Tuesday, July 29, 2014

Transparency, rule of law key to attract US investment: Deputy USTR

Transparency, rule of law, efficient court and its independency are keys to attract investors, according to a visiting US trade representative.
The US investors look for a transparent system, law and order and investment friendly policies to invest in Nepal, said deputy assistant of United States Trade Representative for South and Central Asia Mara Burr here on today.
Addressing private sector at Federation of Nepalese Chambers of commerce and Industry (FNCCI), she said that Nepal should concentrate on products and services that have comparative advantage.
Burr is on Kathmandu visit to prepare for the Trade and Investment Framework Agreement (TIFA) preparatory meeting that was scheduled three years ago, but has been delayed due to various reasons.
During the meeting, the private sector representatives requested her to help Nepalis goods get easy access in the US market and encourage US investors to make investments in Nepal.
Despite having high export potential, Nepali products have failed to get market access in the US, they said, asking for policy arrangement to ensure market for innovative Nepali products in the US. The private sector representatives also requested Burr to give accreditation to Nepali lab for smooth quality certification of Nepali products and allow Nepali exporters to participate is US trade fairs.
Against the backdrop of US authorities rejecting access of many Nepali products to the US market on quality grounds, they also urged the US to help establish internationally recognised quality control lab in Nepal.
Burr will hold preparatory meeting with government officials for TIFA Council Meeting tomorrow. The meet will discuss agendas for the TIFA Council Meeting to be held in Kathmandu and fix the date.
The FNCCI president Pradeep Jung Pandey, on the occasion, urged the US authorities to also encourage US investment in potential sectors like hydropower, infrastructure development, and tourism in Nepal.

Tuesday, July 22, 2014

ADB supported Khurkot bridge to connect hills and Terai

The government today opened the Khurkot Bridge over the Sunkoshi River, substantially enhancing connectivity between hilly regions – particularly Ramechhap, Dolakha, and Sindhupalchowk districts – and  the Terai districts.
The bridge built with financial assistance from the Asian Development Bank (ADB) will also serve as an important link crossing the mid-hill highway and providing the shortest land route between the People’s Republic of China and India.
“Enhanced connectivity and mobility are vital for local economic development and poverty reduction,” said ADB’s country director for Nepal, Kenichi Yokoyama, after the inauguration of the bridge by the minister for Transport Bimalendra Nidhi.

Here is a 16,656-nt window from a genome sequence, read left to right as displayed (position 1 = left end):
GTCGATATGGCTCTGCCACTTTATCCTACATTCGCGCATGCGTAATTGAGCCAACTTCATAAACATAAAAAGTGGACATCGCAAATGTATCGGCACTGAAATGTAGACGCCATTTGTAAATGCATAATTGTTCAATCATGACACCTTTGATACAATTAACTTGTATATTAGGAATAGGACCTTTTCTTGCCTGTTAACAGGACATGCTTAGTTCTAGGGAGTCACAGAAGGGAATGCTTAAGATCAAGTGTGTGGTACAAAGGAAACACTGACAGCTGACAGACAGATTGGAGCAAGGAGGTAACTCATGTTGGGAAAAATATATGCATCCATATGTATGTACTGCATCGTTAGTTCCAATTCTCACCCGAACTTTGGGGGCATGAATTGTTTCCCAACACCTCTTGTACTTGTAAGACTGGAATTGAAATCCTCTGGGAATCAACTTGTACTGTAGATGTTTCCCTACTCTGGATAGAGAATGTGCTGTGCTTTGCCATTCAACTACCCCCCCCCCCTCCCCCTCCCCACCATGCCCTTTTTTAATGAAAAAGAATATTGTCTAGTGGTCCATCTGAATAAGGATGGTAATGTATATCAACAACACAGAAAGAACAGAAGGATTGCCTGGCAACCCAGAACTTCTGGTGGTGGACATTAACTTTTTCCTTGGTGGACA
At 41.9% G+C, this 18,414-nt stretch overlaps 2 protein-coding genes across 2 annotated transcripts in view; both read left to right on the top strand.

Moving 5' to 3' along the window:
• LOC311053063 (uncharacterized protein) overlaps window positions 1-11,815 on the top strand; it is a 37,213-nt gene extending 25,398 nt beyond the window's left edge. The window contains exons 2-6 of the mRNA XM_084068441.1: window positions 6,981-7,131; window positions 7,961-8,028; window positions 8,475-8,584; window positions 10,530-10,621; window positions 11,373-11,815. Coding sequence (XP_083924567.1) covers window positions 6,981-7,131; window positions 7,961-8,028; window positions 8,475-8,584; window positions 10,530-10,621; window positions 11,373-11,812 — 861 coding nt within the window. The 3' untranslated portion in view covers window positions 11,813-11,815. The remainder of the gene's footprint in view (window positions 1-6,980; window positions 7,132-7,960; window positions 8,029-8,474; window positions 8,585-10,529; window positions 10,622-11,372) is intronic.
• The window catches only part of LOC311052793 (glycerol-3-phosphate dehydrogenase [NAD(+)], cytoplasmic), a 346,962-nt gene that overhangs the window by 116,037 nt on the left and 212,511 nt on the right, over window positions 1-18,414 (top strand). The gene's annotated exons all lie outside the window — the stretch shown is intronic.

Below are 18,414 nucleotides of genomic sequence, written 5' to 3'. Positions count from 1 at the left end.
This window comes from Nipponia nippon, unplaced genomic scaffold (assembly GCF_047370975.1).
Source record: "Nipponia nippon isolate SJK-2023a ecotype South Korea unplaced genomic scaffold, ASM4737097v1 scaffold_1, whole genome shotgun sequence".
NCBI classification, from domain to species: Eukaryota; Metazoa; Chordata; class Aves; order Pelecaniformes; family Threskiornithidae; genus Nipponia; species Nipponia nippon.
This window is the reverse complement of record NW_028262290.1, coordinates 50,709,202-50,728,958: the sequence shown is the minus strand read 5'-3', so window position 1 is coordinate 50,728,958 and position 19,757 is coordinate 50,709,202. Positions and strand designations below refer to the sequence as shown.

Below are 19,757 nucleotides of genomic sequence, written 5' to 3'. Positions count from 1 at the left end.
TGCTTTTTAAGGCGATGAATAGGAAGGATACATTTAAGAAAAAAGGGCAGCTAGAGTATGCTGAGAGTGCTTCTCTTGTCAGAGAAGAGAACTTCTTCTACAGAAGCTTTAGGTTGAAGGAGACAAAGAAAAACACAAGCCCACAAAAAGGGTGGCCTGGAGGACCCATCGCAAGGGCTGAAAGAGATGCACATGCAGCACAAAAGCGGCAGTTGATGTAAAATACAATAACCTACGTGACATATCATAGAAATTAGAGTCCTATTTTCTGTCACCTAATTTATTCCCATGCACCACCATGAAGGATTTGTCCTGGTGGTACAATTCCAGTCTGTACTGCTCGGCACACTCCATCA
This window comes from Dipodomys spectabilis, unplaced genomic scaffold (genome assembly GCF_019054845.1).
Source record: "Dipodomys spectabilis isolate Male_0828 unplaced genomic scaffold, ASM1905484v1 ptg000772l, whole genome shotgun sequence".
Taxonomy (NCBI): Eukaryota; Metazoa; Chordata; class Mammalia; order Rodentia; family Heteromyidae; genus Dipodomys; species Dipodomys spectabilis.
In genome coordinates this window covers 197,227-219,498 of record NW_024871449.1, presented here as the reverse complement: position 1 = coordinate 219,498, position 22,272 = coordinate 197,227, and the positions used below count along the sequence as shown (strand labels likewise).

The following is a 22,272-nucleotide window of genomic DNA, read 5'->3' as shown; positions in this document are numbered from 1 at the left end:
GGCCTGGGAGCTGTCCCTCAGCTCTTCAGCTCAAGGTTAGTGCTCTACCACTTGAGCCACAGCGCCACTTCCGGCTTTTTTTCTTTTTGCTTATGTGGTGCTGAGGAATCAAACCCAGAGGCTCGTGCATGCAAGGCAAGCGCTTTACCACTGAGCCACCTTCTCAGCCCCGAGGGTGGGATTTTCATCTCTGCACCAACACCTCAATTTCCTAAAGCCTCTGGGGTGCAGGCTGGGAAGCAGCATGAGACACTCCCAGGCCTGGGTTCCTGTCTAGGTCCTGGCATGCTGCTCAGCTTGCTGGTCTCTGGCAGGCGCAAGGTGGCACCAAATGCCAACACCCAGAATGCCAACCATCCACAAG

“Khurkot Bridge will provide a vital lifeline to the people in the northern hilly terrains along the Sunkoshi River,” he said, adding that it will link them to essential services offered in other parts of the country, and open up a wide range of opportunities like high value agriculture, tourism, and trades. “It is truly a symbol of development.”
“Before the construction of the bridge, people and cargo had to first come to the capital city of Kathmandu and then travel to the Terai districts which was time consuming, costly, and cumbersome.
The seven meter bridge that was completed at a cost of $1.8 million has connected Ramechhap and Dolakha districts directly to Terai for the first time by road networks,” said project director in the Department of Roads Umeshananda Misra.
The $55.2 million Roads Connectivity Sector I Project, of which the Khurkot Bridge is a part, is being completed in 12 districts. A total of 318-km of strategic roads have been upgraded to fair weather standards under the project. Three district headquarters have been connected to all weather roads for the first time, including Dhunche of Rasuwa, Manthali of Ramechhap, and Taplejung of Taplejung districts.
The main objective of the project is to reduce the isolation of remote rural communities, mostly in hilly regions by enhancing access of the isolated and disadvantaged population to the basic services and employment opportunities.
With improved connectivity, they will have easier access to health and education in major towns and district headquarters. Improved connectivity will also substantially reduce the price of basic consumer goods while enhancing the farm gate prices of agriculture products in large areas adjacent to the roads. The project is also helping to increase awareness about HIV/AIDs and anti-trafficking.